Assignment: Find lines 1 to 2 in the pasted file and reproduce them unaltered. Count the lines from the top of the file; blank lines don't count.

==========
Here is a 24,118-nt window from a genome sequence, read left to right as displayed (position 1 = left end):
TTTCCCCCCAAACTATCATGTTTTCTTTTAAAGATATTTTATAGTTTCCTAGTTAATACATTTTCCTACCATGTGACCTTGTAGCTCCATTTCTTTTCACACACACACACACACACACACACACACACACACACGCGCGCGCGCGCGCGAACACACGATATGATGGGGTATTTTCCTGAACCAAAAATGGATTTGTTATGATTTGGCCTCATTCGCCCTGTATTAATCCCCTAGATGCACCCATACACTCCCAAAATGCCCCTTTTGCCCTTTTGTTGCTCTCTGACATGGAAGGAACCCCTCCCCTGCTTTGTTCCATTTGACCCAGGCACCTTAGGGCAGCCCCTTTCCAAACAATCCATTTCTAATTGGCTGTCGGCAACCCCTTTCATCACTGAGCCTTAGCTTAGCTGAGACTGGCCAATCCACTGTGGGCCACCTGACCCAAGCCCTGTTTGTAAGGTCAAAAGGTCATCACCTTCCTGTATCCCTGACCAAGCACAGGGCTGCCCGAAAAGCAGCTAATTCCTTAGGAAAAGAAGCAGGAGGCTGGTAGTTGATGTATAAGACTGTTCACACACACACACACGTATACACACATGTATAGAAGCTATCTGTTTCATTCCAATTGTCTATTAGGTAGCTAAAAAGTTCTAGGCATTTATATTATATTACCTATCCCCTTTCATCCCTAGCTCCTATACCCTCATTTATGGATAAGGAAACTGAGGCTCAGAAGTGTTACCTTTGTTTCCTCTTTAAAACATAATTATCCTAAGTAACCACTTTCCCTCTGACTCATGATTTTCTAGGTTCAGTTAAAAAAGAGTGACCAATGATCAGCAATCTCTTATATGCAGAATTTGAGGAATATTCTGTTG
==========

Here is a 24,118-nt window from a genome sequence, read left to right as displayed (position 1 = left end):
TTTCCCCCCAAACTATCATGTTTTCTTTTAAAGATATTTTATAGTTTCCTAGTTAATACATTTTCCTACCATGTGACCTTGTAGCTCCATTTCTTTTCACACACACACACACACACACACACACACACACACACGCGCGCGCGCGCGCGAACACACGATATGATGGGGTATTTTCCTGAACCAAAAATGGATTTGTTATGATTTGGCCTCATTCGCCCTGTATTAATCCCCTAGATGCACCCATACACTCCCAAAATGCCCCTTTTGCCCTTTTGTTGCTCTCTGACATGGAAGGAACCCCTCCCCTGCTTTGTTCCATTTGACCCAGGCACCTTAGGGCAGCCCCTTTCCAAACAATCCATTTCTAATTGGCTGTCGGCAACCCCTTTCATCACTGAGCCTTAGCTTAGCTGAGACTGGCCAATCCACTGTGGGCCACCTGACCCAAGCCCTGTTTGTAAGGTCAAAAGGTCATCACCTTCCTGTATCCCTGACCAAGCACAGGGCTGCCCGAAAAGCAGCTAATTCCTTAGGAAAAGAAGCAGGAGGCTGGTAGTTGATGTATAAGACTGTTCACACACACACACACGTATACACACATGTATAGAAGCTATCTGTTTCATTCCAATTGTCTATTAGGTAGCTAAAAAGTTCTAGGCATTTATATTATATTACCTATCCCCTTTCATCCCTAGCTCCTATACCCTCATTTATGGATAAGGAAACTGAGGCTCAGAAGTGTTACCTTTGTTTCCTCTTTAAAACATAATTATCCTAAGTAACCACTTTCCCTCTGACTCATGATTTTCTAGGTTCAGTTAAAAAAGAGTGACCAATGATCAGCAATCTCTTATATGCAGAATTTGAGGAATATTCTGTTG